With the quick rise and fall of the Galaxy Note 7, there's a huge number of people out there with a Galaxy Note 5 today who have been dying to get their hands on something fresh. The Note 5 is, with little argument, still a strong phone today — but with contracts and financing plans coming to an end two years after the Note 5 came out, the upgrade cycle is ready to set those people on to something new. At the same time, early adopters who would have (or actually had) bought a Note 7 have been extra twitchy waiting for a refresh.
Note users, on average, are very likely to want to upgrade to a new Note, not just a new phone. And now the time has come, with the Galaxy Note 8. So is this the right upgrade for a Note 5 user? Or has the time finally come to consider a different kind of phone? Let's break it down.
What's changed and improved
The biggest (literally) and most noticeable change in this two-year upgrade is the size of the Note 8. In moving to a new 18.5:9 aspect ratio and going with a larger overall screen, the Note 8 is much taller and heavier than the Note 5. At almost a centimeter taller and 14% heavier, the Note 8 is pretty hefty, even though its curved sides and slightly narrower footprint help a little in terms of grip. Chances are if you're used to a Note you'll be able to adapt to the larger size, but know that you will be going considerably larger here.
But for that size change, you get more inside the phone and more of a better screen to look at. The internals have bumped notably, if not considerably — a more efficient and powerful processor, higher base storage of 64GB, an extra 2GB of RAM and a 10% larger battery are all big perks. The display is nicer, for sure, especially in its color saturation and peak brightness — but the Note 5's display still holds up well today, so you're probably not scrambling for an upgrade just because of that.
The addition of IP68 water resistance is a huge improvement that everyone can enjoy, as is the move to a USB-C connector — at least after you get over the initial pain of swapping out cables and accessories for the new port. The Note 8 also adds iris scanning and face detection for a more seamless unlocking experience ... but in a trade-off, you have to give up your well-positioned fingerprint sensor for one high up on the back of the phone that's tougher to reach when you do need it — is that worth it? It's probably a wash.
In the no-compromise addition category is the rear camera improvements. The Note 8's camera is actually lower resolution, but has a faster lens and larger pixels that together handily beat the Note 5's shooter (which in itself has aged very well). Then you get the secondary camera, which lets you zoom without losing resolution and also take neat photos that blur the background artificially for a pro-like look.
What hasn't changed much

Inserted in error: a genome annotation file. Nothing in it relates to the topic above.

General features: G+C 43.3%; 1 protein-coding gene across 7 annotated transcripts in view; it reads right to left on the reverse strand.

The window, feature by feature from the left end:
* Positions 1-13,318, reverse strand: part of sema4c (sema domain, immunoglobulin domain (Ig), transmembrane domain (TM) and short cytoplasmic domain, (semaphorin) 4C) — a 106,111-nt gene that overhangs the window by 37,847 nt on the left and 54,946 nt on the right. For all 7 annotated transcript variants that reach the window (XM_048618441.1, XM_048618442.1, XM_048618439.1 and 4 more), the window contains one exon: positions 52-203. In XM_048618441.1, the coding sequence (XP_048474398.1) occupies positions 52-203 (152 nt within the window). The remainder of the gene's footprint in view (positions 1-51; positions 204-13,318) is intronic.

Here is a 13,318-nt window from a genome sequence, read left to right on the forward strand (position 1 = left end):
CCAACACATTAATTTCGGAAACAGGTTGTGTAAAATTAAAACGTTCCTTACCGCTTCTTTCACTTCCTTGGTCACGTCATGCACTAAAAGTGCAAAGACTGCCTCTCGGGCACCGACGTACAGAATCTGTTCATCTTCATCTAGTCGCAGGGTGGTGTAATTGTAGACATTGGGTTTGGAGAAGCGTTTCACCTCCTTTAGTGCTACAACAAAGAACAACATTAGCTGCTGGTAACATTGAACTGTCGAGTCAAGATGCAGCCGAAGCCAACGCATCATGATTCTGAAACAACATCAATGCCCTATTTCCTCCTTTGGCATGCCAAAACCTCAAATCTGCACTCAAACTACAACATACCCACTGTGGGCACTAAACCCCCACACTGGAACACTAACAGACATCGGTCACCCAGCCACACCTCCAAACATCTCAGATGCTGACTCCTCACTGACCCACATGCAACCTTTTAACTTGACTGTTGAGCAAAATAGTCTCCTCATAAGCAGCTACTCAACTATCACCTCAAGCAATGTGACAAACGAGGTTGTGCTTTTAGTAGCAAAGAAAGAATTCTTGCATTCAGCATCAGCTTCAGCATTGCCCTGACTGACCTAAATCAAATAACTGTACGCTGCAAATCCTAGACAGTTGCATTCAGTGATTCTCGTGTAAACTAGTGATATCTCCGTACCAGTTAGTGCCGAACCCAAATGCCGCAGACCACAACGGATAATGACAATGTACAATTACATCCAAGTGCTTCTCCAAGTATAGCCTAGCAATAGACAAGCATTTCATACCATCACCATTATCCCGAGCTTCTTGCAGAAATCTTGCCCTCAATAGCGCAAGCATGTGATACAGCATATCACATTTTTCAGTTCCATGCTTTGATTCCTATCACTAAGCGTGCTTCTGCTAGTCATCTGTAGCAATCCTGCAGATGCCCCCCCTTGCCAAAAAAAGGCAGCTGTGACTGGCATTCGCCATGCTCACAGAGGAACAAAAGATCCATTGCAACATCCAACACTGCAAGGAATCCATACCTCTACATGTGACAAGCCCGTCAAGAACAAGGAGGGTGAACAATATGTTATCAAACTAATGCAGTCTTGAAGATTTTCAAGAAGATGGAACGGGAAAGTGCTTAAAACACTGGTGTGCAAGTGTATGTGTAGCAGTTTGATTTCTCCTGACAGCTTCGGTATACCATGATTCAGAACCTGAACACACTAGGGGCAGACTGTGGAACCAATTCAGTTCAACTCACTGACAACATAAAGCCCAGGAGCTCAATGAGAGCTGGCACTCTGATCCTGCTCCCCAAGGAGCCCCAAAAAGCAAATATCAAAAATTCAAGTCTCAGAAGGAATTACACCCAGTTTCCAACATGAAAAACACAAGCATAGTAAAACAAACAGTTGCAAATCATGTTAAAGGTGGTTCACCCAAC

Perhaps unsurprisingly, there are many things that haven't changed much in the Note world in the last two years. Samsung's S Pen, while slightly improved in terms of tracking, hasn't made a monumental leap forward from the Note 5 to the Note 8. In the same vein, the new suite of S Pen-focused software is good ... but much of it has actually already come to the Note 5 in its Android 7.0 Nougat update. There are just a handful of new software tweaks that you aren't likely to see on the Note 5, but none of them are game-changing.
The same actually stands for much of the software experience. Assuming your Note 5 has the Nougat update, you have perhaps 90% of the same experience as a Note 8 out of the box. That's worth a golf clap in Samsung's direction for keeping an older device up to date, but it also means you don't need to go clamoring for the Note 8 just to get new software. That will, of course, change in the near future as the Note 5 is likely at the end of its life in terms of major software updates. The Note 8 will be one of the first phones to get Android 8.0 Oreo, and the Note 5's prospects of getting much more than a few future security patches are slim.
There's no doubt that the Note 8's hardware is great, and we already covered some of the spec and feature differences included in it, but hey the Note 5 is no slouch — even by 2017 standards. The metal and glass found on that 2015 device feels just as solid as today, if not more so considering how much more exposed aluminum there is, coupled with a flat display glass that's less susceptible to damage.
Should you upgrade?
Samsung does a fantastic job each year in designing its new phones so that they, by and large, are notable upgrades from their predecessors without losing much along the way. Looking at the Note 5 to the Note 8, it's almost all upside: a larger (nicer) display, better specs, improved cameras, waterproofing, and of course the expectation of future software updates. On the downside, if you could call it that, it is a considerably larger phone and the fingerprint sensor move can be a vexing one.
If you're a Note 5 owner that's still proud to have a Note, buying the Note 8 is a clear decision that you shouldn't hesitate on.
The bigger question, as always, is for those who are happy with their Note 5 but not necessarily in love with it and would potentially consider something different. The Galaxy S8 offers the whole experience, minus the S Pen and dual cameras, in a more compact package for those who have grown tired of the Note 5's size. Since 2015 the competition from LG, HTC and others has also caught up quite a bit, offering larger devices with great specs and many of the same features — again, sans stylus.
If the Note 8 price makes your eyes water, and you're not tied to the S Pen, you should look at the field of great smartphones today rather than jump right to the new Note.
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Andrew was an Executive Editor, U.S. at Android Central between 2012 and 2020.